Driving

Behind the Wheel Basics

When a teen starts to drive, it’s a thrilling time for him or her, but often a terrifying time for mom and dad – and with good reason.

Teenager in car with driving instructor

When a teen starts to drive, it’s a thrilling time for him or her, but often a terrifying time for mom and dad – and with good reason.  Nearly half a million teens are injured in crashes on American roadways every year and 3,800 die. 

 Many factors contribute to teen driver crashes. They include driving while using alcohol or drugs and not wearing seat belts. 

 Kathy Monroe is the medical director of the emergency department at Children’s of Alabama. Unfortunately she sees first-hand the consequences of teens practicing unsafe behaviors behind the wheel of a car. 

 “Teen crashes are often caused by poor decisions like not wearing a seatbelt, speeding, or drinking and driving,” she said. “Often crashes happen due to nothing more than inexperience—they run off the edge of the road, or they over correct, that leads them to crash into another car.  

 Often distractions contribute to a crash. These may take the driver’s eyes, ears and attention away from the road. 

 The good news: studies show that parents can play an important role in encouraging the safety of their teen behind the wheel.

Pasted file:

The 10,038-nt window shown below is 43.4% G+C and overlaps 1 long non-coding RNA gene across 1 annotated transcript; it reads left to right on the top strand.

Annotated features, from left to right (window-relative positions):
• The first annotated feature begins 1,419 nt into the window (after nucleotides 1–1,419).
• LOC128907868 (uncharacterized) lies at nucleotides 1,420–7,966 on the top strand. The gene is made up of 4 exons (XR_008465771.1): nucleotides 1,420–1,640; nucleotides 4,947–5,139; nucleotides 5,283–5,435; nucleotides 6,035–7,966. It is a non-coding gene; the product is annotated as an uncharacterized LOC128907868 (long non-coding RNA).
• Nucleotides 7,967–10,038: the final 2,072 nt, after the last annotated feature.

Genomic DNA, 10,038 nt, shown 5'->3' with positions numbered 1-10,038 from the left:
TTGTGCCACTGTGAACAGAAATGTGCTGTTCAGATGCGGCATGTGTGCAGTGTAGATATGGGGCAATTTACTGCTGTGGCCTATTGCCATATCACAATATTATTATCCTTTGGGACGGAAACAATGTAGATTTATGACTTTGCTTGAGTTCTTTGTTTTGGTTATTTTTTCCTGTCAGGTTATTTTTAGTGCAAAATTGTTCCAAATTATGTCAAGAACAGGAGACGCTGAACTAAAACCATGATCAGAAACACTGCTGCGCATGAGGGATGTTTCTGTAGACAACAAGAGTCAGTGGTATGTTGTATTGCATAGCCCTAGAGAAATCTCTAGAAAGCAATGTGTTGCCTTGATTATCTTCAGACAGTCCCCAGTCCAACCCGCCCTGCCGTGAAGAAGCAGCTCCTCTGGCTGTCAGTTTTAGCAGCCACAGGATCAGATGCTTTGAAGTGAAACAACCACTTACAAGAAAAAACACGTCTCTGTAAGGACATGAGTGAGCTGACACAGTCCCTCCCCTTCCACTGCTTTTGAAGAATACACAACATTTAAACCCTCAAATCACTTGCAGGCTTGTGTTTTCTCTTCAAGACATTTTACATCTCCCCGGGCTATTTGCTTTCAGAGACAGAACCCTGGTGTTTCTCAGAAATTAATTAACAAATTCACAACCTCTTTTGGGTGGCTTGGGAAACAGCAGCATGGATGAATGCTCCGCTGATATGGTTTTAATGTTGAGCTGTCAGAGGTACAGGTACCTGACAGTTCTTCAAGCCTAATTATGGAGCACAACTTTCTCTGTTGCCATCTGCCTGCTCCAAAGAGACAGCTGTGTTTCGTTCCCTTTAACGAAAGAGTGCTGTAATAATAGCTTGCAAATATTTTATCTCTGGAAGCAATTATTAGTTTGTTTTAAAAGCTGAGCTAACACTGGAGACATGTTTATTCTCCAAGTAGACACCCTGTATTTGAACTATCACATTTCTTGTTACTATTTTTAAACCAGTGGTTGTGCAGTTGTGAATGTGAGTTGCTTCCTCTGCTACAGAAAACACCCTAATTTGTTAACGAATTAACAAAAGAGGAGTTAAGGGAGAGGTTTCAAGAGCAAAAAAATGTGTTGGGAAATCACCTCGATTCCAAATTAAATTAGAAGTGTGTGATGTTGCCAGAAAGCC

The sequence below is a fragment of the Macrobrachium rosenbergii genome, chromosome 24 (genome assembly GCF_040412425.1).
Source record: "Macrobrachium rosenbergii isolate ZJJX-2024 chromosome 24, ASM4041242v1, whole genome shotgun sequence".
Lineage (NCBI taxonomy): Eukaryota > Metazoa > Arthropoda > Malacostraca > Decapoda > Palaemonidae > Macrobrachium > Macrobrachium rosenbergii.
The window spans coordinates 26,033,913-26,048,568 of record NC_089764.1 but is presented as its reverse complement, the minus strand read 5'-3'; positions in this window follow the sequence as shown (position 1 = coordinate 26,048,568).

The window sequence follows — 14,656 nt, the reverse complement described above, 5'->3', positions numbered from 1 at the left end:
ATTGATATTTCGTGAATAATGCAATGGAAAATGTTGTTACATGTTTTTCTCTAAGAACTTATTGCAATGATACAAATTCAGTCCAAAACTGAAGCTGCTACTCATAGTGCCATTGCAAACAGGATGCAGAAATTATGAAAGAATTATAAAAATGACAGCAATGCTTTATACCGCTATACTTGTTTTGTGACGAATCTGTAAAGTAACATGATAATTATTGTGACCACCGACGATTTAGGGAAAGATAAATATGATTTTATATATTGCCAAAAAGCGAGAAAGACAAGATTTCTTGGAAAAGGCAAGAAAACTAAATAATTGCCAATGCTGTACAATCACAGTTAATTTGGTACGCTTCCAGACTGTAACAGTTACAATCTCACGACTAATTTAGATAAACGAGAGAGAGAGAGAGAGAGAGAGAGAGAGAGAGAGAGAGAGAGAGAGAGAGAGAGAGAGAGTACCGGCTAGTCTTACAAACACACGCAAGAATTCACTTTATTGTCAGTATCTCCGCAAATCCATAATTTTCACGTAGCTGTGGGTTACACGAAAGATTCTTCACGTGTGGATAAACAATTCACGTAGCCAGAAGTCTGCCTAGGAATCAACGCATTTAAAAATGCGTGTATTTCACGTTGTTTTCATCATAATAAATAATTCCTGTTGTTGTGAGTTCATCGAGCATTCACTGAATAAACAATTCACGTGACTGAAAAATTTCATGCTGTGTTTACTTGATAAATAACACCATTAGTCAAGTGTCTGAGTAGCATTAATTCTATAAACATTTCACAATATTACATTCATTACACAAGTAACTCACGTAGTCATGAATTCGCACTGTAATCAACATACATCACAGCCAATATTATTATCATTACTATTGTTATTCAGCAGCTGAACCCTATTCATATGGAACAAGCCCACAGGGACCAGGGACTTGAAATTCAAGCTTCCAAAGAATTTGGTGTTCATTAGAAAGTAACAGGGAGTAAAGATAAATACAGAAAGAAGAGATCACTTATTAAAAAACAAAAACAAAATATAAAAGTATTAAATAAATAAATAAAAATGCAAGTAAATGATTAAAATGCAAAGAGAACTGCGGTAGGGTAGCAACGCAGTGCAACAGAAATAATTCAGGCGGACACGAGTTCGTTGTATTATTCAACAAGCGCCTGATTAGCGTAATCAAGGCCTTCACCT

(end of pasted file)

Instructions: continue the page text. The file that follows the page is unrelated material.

“There’s very good evidence that 1,000 miles of supervised driving with an experienced driver dramatically decreases crash rates for teen drivers,” said Monroe. 

Ensure Your Insurance Is Right 

“ With the amount of youthful drivers on the road, and the higher likelihood that they will be involved in an accident, parents really need to take a look at where their bodily injury liability limits are set. There are far too many drivers on the road with the state minimum requirements for bodily injury liability, and it’s actually the cheapest part of the policy to increase. Remember that once these limits are exhausted, your insurance company stops writing checks and you start!”— Jason McLeod, Alfa Insurance Agent 

Graduated Driver License 

One approach that’s been very successful in reducing teen driving accidents is the Alabama Graduated Driver License Law. The Graduated Driver License applies to 16-year-olds (and 17-year-olds licensed for less than six months) and contains three components: 

  1. Curfew: 12 a.m. – 6 a.m.
  2. Limit of passengers: Besides family members, only one passenger under the age of 21 allowed (so no double dates!)
  3. No handheld devices

Consider creating a contract that spells out driving rules you expect your teen to follow. Have your teen sign it. Make sure they understand that there will be repercussions if they break the contract. 

 Article provided by Children’s Hospital of Alabama. Find more information on the Graduated Driver License Law and other safety tips and downloads for teens and parents, including a sample contract, at childrensal.org/safe-teen-driving-toolkit 

 

As an editor, copywriter, and social media manager at exploreMedia, I work to develop content that is relevant and interesting to our readers and coordinate with contributing writers.

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